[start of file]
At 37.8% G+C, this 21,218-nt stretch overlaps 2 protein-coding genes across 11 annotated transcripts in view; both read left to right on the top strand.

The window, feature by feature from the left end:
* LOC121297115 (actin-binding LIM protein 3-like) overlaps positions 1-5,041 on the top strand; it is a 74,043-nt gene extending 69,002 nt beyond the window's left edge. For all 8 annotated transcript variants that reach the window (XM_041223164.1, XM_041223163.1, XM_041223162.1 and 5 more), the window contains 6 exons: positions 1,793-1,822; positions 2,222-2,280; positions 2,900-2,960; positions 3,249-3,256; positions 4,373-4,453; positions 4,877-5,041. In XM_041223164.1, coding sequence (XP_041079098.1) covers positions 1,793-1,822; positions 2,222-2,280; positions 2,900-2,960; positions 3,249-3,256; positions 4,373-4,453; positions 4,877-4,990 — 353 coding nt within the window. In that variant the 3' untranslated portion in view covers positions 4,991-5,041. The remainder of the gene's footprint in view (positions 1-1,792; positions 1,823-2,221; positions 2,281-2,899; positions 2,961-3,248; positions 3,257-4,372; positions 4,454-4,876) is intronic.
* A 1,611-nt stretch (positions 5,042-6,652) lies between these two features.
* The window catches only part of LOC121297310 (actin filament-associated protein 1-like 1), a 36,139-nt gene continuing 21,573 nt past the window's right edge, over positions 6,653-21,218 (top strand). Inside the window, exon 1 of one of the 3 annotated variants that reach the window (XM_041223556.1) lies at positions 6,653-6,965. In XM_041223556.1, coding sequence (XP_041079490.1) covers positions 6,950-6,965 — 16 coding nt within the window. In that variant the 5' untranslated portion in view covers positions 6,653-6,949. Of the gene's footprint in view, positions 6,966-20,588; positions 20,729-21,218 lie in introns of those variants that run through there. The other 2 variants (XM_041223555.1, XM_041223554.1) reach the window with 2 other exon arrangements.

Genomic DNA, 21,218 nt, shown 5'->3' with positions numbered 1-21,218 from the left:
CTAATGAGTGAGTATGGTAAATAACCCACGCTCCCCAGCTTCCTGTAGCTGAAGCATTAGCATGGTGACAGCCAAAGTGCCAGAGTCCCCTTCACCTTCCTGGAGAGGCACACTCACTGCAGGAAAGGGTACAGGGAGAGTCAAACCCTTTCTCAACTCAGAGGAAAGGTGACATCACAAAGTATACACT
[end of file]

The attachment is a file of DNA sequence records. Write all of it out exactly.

At 37.8% G+C, this 21,218-nt stretch overlaps 2 protein-coding genes across 11 annotated transcripts in view; both read left to right on the top strand.

The window, feature by feature from the left end:
* LOC121297115 (actin-binding LIM protein 3-like) overlaps positions 1-5,041 on the top strand; it is a 74,043-nt gene extending 69,002 nt beyond the window's left edge. For all 8 annotated transcript variants that reach the window (XM_041223164.1, XM_041223163.1, XM_041223162.1 and 5 more), the window contains 6 exons: positions 1,793-1,822; positions 2,222-2,280; positions 2,900-2,960; positions 3,249-3,256; positions 4,373-4,453; positions 4,877-5,041. In XM_041223164.1, coding sequence (XP_041079098.1) covers positions 1,793-1,822; positions 2,222-2,280; positions 2,900-2,960; positions 3,249-3,256; positions 4,373-4,453; positions 4,877-4,990 — 353 coding nt within the window. In that variant the 3' untranslated portion in view covers positions 4,991-5,041. The remainder of the gene's footprint in view (positions 1-1,792; positions 1,823-2,221; positions 2,281-2,899; positions 2,961-3,248; positions 3,257-4,372; positions 4,454-4,876) is intronic.
* A 1,611-nt stretch (positions 5,042-6,652) lies between these two features.
* The window catches only part of LOC121297310 (actin filament-associated protein 1-like 1), a 36,139-nt gene continuing 21,573 nt past the window's right edge, over positions 6,653-21,218 (top strand). Inside the window, exon 1 of one of the 3 annotated variants that reach the window (XM_041223556.1) lies at positions 6,653-6,965. In XM_041223556.1, coding sequence (XP_041079490.1) covers positions 6,950-6,965 — 16 coding nt within the window. In that variant the 5' untranslated portion in view covers positions 6,653-6,949. Of the gene's footprint in view, positions 6,966-20,588; positions 20,729-21,218 lie in introns of those variants that run through there. The other 2 variants (XM_041223555.1, XM_041223554.1) reach the window with 2 other exon arrangements.

Genomic DNA, 21,218 nt, shown 5'->3' with positions numbered 1-21,218 from the left:
CTAATGAGTGAGTATGGTAAATAACCCACGCTCCCCAGCTTCCTGTAGCTGAAGCATTAGCATGGTGACAGCCAAAGTGCCAGAGTCCCCTTCACCTTCCTGGAGAGGCACACTCACTGCAGGAAAGGGTACAGGGAGAGTCAAACCCTTTCTCAACTCAGAGGAAAGGTGACATCACAAAGTATACACT